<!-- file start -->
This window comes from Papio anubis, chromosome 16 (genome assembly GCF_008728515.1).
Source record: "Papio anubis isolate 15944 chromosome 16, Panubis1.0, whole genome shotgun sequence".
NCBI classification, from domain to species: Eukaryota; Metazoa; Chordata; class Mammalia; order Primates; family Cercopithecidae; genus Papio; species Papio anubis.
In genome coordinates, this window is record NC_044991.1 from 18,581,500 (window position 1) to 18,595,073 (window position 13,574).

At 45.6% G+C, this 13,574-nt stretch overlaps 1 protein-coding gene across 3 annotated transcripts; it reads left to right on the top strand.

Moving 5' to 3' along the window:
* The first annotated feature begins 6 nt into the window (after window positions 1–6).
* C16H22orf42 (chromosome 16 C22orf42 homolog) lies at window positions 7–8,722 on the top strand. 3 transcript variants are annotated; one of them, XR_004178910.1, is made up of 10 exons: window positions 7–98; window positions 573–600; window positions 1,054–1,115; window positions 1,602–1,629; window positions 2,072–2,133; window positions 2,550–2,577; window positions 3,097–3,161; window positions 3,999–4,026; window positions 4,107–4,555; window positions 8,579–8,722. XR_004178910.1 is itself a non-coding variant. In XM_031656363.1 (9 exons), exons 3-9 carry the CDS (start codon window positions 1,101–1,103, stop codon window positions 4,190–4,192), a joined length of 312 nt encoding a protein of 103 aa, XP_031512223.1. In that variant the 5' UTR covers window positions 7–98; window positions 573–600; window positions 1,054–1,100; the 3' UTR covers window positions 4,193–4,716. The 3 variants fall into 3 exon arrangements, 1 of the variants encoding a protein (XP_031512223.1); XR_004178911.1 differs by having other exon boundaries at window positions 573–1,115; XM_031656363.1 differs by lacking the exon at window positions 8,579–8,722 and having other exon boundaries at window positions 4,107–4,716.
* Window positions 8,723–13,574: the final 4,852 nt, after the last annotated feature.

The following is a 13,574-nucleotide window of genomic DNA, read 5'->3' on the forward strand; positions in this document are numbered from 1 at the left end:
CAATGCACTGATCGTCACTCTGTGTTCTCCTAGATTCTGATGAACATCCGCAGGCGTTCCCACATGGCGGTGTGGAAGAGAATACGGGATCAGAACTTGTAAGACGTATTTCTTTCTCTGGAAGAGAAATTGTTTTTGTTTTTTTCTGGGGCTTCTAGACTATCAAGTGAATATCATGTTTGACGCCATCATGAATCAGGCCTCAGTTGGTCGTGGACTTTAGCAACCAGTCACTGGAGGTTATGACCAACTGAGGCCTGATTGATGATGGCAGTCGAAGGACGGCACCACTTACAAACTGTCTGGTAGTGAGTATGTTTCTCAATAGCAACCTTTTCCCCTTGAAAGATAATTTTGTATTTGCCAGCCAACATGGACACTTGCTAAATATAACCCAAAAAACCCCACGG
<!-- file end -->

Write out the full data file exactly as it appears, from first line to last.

This window comes from Papio anubis, chromosome 16 (genome assembly GCF_008728515.1).
Source record: "Papio anubis isolate 15944 chromosome 16, Panubis1.0, whole genome shotgun sequence".
NCBI classification, from domain to species: Eukaryota; Metazoa; Chordata; class Mammalia; order Primates; family Cercopithecidae; genus Papio; species Papio anubis.
In genome coordinates, this window is record NC_044991.1 from 18,581,500 (window position 1) to 18,595,073 (window position 13,574).

At 45.6% G+C, this 13,574-nt stretch overlaps 1 protein-coding gene across 3 annotated transcripts; it reads left to right on the top strand.

Moving 5' to 3' along the window:
* The first annotated feature begins 6 nt into the window (after window positions 1–6).
* C16H22orf42 (chromosome 16 C22orf42 homolog) lies at window positions 7–8,722 on the top strand. 3 transcript variants are annotated; one of them, XR_004178910.1, is made up of 10 exons: window positions 7–98; window positions 573–600; window positions 1,054–1,115; window positions 1,602–1,629; window positions 2,072–2,133; window positions 2,550–2,577; window positions 3,097–3,161; window positions 3,999–4,026; window positions 4,107–4,555; window positions 8,579–8,722. XR_004178910.1 is itself a non-coding variant. In XM_031656363.1 (9 exons), exons 3-9 carry the CDS (start codon window positions 1,101–1,103, stop codon window positions 4,190–4,192), a joined length of 312 nt encoding a protein of 103 aa, XP_031512223.1. In that variant the 5' UTR covers window positions 7–98; window positions 573–600; window positions 1,054–1,100; the 3' UTR covers window positions 4,193–4,716. The 3 variants fall into 3 exon arrangements, 1 of the variants encoding a protein (XP_031512223.1); XR_004178911.1 differs by having other exon boundaries at window positions 573–1,115; XM_031656363.1 differs by lacking the exon at window positions 8,579–8,722 and having other exon boundaries at window positions 4,107–4,716.
* Window positions 8,723–13,574: the final 4,852 nt, after the last annotated feature.

The following is a 13,574-nucleotide window of genomic DNA, read 5'->3' on the forward strand; positions in this document are numbered from 1 at the left end:
CAATGCACTGATCGTCACTCTGTGTTCTCCTAGATTCTGATGAACATCCGCAGGCGTTCCCACATGGCGGTGTGGAAGAGAATACGGGATCAGAACTTGTAAGACGTATTTCTTTCTCTGGAAGAGAAATTGTTTTTGTTTTTTTCTGGGGCTTCTAGACTATCAAGTGAATATCATGTTTGACGCCATCATGAATCAGGCCTCAGTTGGTCGTGGACTTTAGCAACCAGTCACTGGAGGTTATGACCAACTGAGGCCTGATTGATGATGGCAGTCGAAGGACGGCACCACTTACAAACTGTCTGGTAGTGAGTATGTTTCTCAATAGCAACCTTTTCCCCTTGAAAGATAATTTTGTATTTGCCAGCCAACATGGACACTTGCTAAATATAACCCAAAAAACCCCACGG